The extensive road network in India is the second largest in the world. However, India has less than 3.8 kilometres of roads per 1000 people, and less than 0.07 kilometres of highways per 1000 people. The traffic density in urban areas is so high that it is causing immense pollution issues as well. The recent Delhi smog problem is a result of the continuous build-up of pollutants over a considerable period.
Countries all over the world are adopting measures, to make sure people don’t spend half their life in traffic, and several smart tactics have resulted in the dramatic reduction of traffic snarls.
Here are a few suggestions India can implement, to clear up the traffic congestion being faced by the citizens on a daily basis.
1) Free left turns: The Guntur traffic police initiated measures to regulate traffic to accommodate the 2.5 lakh 2 wheelers, 30,000 four wheelers, 30,000 auto-rickshaws and hundreds of other vehicles like buses and lorries.
The free left system, implemented in the Naaz centre-Guntur’s busiest junction, was then provided in main centres and along main roads in Guntur, which helps curb traffic snarls, said Guntur Traffic DSP Ch Papa Rao. He added that the 8 km stretch of roads from Chuttugunta to Lakshmipuram has been freed up due to the new rule. Barricading lefts is clearly a prudent option!
The ‘carrefour à gyration’ may have been a French idea, but it was the British, who loved the roundabout and implemented it, Sixty years later, Frank Blackmore, an engineer, invented the modern roundabout, where entering vehicles yield to circulating traffic.
In America, the number of roundabouts in the last decade has doubled, according to the Insurance Institute for Highway Safety. Researchers at Kansas State University found that roundabouts caused 65% fewer delays than average.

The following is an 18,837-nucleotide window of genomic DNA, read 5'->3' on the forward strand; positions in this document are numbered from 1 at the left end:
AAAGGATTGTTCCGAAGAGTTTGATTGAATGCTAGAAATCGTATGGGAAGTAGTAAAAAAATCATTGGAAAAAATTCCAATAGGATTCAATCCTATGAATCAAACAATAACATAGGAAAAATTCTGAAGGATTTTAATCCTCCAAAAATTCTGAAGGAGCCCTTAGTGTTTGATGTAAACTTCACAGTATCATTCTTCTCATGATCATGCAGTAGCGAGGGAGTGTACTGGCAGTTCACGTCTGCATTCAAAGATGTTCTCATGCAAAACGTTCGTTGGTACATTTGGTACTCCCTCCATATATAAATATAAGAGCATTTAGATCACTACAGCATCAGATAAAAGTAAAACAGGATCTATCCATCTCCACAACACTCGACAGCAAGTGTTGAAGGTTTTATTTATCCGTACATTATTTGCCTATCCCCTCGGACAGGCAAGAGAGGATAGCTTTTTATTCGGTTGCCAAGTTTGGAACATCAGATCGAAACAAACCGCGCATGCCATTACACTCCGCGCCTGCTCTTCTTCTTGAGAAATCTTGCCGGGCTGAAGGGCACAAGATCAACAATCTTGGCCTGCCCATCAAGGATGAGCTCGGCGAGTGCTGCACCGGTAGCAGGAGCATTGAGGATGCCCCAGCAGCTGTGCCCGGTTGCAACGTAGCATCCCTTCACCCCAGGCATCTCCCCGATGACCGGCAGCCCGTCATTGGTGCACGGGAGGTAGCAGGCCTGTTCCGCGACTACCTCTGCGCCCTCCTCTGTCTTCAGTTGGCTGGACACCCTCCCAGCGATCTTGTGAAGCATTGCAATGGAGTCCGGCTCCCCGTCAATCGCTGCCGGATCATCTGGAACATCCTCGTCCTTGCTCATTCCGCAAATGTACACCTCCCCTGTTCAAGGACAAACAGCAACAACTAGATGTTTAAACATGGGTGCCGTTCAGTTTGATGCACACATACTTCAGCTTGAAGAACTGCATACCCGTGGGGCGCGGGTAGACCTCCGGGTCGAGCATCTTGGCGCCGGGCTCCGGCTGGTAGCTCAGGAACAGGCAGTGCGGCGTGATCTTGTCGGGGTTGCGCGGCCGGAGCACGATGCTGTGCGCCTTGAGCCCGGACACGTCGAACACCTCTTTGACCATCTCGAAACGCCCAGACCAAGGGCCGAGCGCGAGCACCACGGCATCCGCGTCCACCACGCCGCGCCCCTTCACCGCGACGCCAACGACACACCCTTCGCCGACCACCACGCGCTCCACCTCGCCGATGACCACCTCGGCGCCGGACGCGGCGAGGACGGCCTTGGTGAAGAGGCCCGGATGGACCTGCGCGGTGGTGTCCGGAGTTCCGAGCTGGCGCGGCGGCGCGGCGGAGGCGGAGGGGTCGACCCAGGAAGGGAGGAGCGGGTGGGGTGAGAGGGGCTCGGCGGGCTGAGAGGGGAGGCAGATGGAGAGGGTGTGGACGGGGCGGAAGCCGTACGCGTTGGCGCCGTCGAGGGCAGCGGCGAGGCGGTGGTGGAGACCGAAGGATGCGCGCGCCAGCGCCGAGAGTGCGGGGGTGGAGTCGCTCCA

This method can definitely be used to curb congestion in India.
3) Strategic Foot Over Bridges:
FOB’s, are a great way to reduce congestion because it prevents people from running into traffic, trying to cross the road—a common sight in India. New Delhi has many FOB’s, but they are in a decrepit state.
Times of India reported in December 2017, that 40% of foot over bridges in the city aren’t even used. Waste is strewn on the staircases and escalators, and maintenance is poor.
Many people do not use FOB’s because of the climb—a problem which can be averted by installing elevators and escalators, and most importantly—maintaining them well, so they don’t fall into disrepair.
If for some reason, a FOB isn’t a feasible installation, the other options include table-top or pelican crossings (a pedestrian crossing with traffic lights operated by pedestrians)
4) Pedestrian Zones:
Popular abroad, these are auto-free zones—areas only reserved for pedestrian use, where all or most automobile traffic is prohibited. Pedestrianisation creates better accessibility and mobility for pedestrians and creates significant drops in air and noise pollution.
Pedestrian zones allow bicycles, skaters and kick-scooters. In India, a citizen’s initiative in Goa made 18 June Road, Panjim’s main shopping boulevard, into a Non-Motorised zone. In Pune, similar efforts have been made to convert M.G Road, into an open-air mall.
5) Dedicated Parking Facilities:
To prevent stray parking, it would be beneficial to implement a dedicated parking facility, for each locality. This will ensure cars are not parked on the streets and have to pull out of their tight, narrow parking spaces in the face of fast oncoming traffic.
A dedicated parking space enables an orderly and organised method of storing cars, whether it is an hour or 10. It also frees up a car-width space on the streets, allowing for a more natural flow of traffic.
The above measures are traffic-centric. As a citizen, you can take a few basic steps, to free up congestion. Car-pool, if and when possible. Ride a bicycle, or a two-wheeler for commuting short distances, and use the public transportation system. If everyone comes together, to make active choices, commuting in our country won’t be such a nightmare anymore.